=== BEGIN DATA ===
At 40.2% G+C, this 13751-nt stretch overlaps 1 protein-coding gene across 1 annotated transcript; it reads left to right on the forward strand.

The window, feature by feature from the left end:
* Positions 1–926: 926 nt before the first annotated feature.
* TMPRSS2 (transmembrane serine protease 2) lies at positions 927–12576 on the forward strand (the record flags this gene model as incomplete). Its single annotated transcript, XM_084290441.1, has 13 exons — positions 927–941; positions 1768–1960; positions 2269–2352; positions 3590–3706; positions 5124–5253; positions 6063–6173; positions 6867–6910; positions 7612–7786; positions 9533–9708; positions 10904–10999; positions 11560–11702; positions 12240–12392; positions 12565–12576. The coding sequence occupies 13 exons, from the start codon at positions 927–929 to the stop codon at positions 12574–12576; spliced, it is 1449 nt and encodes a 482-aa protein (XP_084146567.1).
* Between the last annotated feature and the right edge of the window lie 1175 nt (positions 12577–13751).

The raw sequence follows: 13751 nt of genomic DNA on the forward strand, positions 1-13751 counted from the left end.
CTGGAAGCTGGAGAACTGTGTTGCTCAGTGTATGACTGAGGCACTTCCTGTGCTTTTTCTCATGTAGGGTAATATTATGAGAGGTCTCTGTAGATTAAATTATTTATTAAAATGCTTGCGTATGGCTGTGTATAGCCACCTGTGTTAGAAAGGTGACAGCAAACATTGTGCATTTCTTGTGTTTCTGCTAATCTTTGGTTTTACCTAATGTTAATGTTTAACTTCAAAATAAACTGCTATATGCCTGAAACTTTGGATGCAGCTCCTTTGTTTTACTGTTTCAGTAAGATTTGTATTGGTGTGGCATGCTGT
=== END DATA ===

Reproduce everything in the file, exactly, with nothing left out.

At 40.2% G+C, this 13751-nt stretch overlaps 1 protein-coding gene across 1 annotated transcript; it reads left to right on the forward strand.

The window, feature by feature from the left end:
* Positions 1–926: 926 nt before the first annotated feature.
* TMPRSS2 (transmembrane serine protease 2) lies at positions 927–12576 on the forward strand (the record flags this gene model as incomplete). Its single annotated transcript, XM_084290441.1, has 13 exons — positions 927–941; positions 1768–1960; positions 2269–2352; positions 3590–3706; positions 5124–5253; positions 6063–6173; positions 6867–6910; positions 7612–7786; positions 9533–9708; positions 10904–10999; positions 11560–11702; positions 12240–12392; positions 12565–12576. The coding sequence occupies 13 exons, from the start codon at positions 927–929 to the stop codon at positions 12574–12576; spliced, it is 1449 nt and encodes a 482-aa protein (XP_084146567.1).
* Between the last annotated feature and the right edge of the window lie 1175 nt (positions 12577–13751).

The raw sequence follows: 13751 nt of genomic DNA on the forward strand, positions 1-13751 counted from the left end.
CTGGAAGCTGGAGAACTGTGTTGCTCAGTGTATGACTGAGGCACTTCCTGTGCTTTTTCTCATGTAGGGTAATATTATGAGAGGTCTCTGTAGATTAAATTATTTATTAAAATGCTTGCGTATGGCTGTGTATAGCCACCTGTGTTAGAAAGGTGACAGCAAACATTGTGCATTTCTTGTGTTTCTGCTAATCTTTGGTTTTACCTAATGTTAATGTTTAACTTCAAAATAAACTGCTATATGCCTGAAACTTTGGATGCAGCTCCTTTGTTTTACTGTTTCAGTAAGATTTGTATTGGTGTGGCATGCTGT